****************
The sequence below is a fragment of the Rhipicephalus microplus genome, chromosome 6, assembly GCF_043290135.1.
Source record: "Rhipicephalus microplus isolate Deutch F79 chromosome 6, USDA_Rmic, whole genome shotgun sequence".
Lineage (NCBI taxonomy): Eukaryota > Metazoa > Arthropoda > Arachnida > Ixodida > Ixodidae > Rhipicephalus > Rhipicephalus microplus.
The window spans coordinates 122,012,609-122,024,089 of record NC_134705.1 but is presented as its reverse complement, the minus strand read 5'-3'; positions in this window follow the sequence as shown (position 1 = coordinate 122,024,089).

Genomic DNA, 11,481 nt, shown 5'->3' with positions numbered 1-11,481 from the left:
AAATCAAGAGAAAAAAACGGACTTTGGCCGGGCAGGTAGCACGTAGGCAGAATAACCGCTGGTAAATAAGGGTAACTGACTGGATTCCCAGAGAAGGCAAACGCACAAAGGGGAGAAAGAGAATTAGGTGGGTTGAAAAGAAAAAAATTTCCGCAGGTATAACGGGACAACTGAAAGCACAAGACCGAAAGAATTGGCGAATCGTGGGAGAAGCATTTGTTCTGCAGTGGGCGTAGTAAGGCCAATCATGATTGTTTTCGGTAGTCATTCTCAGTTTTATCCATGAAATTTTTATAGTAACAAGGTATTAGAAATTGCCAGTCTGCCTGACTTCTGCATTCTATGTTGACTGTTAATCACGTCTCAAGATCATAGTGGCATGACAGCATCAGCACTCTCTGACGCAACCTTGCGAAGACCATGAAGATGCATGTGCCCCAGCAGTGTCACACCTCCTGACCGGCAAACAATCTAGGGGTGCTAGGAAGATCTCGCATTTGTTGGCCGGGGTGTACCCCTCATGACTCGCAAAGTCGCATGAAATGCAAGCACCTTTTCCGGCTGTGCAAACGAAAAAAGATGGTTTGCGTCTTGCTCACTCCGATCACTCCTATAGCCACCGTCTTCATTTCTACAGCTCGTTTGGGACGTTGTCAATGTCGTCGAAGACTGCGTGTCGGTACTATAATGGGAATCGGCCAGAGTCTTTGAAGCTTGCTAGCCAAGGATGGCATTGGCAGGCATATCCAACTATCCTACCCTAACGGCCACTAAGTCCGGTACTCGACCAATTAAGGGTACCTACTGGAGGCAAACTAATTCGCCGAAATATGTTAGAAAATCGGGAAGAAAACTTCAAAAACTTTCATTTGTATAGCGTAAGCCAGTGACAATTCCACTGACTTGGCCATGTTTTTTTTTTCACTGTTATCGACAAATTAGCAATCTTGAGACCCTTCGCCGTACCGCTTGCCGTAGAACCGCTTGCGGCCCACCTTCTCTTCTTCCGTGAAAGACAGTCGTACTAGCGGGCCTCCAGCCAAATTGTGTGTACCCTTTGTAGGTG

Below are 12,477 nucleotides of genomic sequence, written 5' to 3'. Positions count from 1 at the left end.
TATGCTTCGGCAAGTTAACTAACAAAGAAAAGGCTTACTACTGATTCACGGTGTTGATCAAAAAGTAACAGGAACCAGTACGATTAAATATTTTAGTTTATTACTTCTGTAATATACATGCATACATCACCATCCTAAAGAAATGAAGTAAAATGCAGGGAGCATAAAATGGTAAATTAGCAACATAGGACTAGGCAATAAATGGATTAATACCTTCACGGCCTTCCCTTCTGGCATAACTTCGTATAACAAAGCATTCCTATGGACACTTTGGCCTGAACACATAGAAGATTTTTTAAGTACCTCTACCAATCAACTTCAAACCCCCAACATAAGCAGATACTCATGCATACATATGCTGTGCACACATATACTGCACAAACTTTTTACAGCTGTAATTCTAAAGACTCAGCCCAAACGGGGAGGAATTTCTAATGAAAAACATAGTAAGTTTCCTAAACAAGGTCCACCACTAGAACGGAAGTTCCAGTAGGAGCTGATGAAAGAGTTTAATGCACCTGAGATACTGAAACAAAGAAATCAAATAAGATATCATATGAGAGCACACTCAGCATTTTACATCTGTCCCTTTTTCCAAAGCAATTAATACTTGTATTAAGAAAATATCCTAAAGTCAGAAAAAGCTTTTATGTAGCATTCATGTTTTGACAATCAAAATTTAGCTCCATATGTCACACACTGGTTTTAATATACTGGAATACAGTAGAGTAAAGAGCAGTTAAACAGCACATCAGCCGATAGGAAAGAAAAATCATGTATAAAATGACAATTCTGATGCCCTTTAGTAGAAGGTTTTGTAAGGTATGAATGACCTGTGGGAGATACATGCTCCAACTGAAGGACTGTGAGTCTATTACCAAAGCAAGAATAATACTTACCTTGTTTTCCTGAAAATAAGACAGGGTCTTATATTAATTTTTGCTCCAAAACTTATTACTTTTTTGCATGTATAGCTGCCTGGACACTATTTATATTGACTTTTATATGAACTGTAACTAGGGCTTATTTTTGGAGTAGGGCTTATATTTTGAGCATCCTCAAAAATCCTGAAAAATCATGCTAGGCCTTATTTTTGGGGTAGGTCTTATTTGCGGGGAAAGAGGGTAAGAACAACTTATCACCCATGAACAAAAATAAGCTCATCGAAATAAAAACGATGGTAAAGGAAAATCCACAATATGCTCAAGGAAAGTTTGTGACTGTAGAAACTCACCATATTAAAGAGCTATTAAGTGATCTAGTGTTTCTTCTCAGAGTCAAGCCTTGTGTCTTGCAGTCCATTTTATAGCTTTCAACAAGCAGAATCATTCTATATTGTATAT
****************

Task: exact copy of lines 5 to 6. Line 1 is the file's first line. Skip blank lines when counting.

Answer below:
Genomic DNA, 11,481 nt, shown 5'->3' with positions numbered 1-11,481 from the left:
AAATCAAGAGAAAAAAACGGACTTTGGCCGGGCAGGTAGCACGTAGGCAGAATAACCGCTGGTAAATAAGGGTAACTGACTGGATTCCCAGAGAAGGCAAACGCACAAAGGGGAGAAAGAGAATTAGGTGGGTTGAAAAGAAAAAAATTTCCGCAGGTATAACGGGACAACTGAAAGCACAAGACCGAAAGAATTGGCGAATCGTGGGAGAAGCATTTGTTCTGCAGTGGGCGTAGTAAGGCCAATCATGATTGTTTTCGGTAGTCATTCTCAGTTTTATCCATGAAATTTTTATAGTAACAAGGTATTAGAAATTGCCAGTCTGCCTGACTTCTGCATTCTATGTTGACTGTTAATCACGTCTCAAGATCATAGTGGCATGACAGCATCAGCACTCTCTGACGCAACCTTGCGAAGACCATGAAGATGCATGTGCCCCAGCAGTGTCACACCTCCTGACCGGCAAACAATCTAGGGGTGCTAGGAAGATCTCGCATTTGTTGGCCGGGGTGTACCCCTCATGACTCGCAAAGTCGCATGAAATGCAAGCACCTTTTCCGGCTGTGCAAACGAAAAAAGATGGTTTGCGTCTTGCTCACTCCGATCACTCCTATAGCCACCGTCTTCATTTCTACAGCTCGTTTGGGACGTTGTCAATGTCGTCGAAGACTGCGTGTCGGTACTATAATGGGAATCGGCCAGAGTCTTTGAAGCTTGCTAGCCAAGGATGGCATTGGCAGGCATATCCAACTATCCTACCCTAACGGCCACTAAGTCCGGTACTCGACCAATTAAGGGTACCTACTGGAGGCAAACTAATTCGCCGAAATATGTTAGAAAATCGGGAAGAAAACTTCAAAAACTTTCATTTGTATAGCGTAAGCCAGTGACAATTCCACTGACTTGGCCATGTTTTTTTTTTCACTGTTATCGACAAATTAGCAATCTTGAGACCCTTCGCCGTACCGCTTGCCGTAGAACCGCTTGCGGCCCACCTTCTCTTCTTCCGTGAAAGACAGTCGTACTAGCGGGCCTCCAGCCAAATTGTGTGTACCCTTTGTAGGTG